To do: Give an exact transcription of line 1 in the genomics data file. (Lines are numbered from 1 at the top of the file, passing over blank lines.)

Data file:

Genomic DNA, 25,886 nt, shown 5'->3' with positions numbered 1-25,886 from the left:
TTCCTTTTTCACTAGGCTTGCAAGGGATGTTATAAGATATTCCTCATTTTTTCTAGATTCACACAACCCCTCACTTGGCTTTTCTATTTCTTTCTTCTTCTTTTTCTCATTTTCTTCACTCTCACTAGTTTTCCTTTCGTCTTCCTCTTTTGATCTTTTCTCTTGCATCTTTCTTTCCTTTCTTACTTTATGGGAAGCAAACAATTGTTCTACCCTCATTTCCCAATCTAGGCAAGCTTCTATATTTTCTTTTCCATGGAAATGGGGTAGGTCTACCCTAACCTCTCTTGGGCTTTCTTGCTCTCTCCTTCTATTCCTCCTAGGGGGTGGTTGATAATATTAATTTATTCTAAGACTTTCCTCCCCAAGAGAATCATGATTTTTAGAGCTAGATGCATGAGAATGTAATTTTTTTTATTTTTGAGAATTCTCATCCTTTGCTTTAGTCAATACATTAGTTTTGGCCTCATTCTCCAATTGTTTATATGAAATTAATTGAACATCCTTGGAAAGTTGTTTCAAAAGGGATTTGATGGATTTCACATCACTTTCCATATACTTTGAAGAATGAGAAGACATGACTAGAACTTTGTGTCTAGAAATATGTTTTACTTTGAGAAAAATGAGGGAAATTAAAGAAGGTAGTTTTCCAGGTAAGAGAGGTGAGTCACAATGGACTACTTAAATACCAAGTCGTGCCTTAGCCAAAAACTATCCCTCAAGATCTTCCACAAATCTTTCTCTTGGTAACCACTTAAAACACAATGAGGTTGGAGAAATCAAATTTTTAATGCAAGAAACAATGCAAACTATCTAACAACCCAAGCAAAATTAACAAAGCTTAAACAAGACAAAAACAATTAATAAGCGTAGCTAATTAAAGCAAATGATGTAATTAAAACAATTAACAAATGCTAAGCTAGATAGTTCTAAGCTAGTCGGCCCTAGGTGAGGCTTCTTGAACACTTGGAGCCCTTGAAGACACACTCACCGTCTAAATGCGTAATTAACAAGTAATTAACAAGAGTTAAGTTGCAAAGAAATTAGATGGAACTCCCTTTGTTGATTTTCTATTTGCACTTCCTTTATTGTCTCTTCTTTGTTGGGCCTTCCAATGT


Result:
Genomic DNA, 25,886 nt, shown 5'->3' with positions numbered 1-25,886 from the left: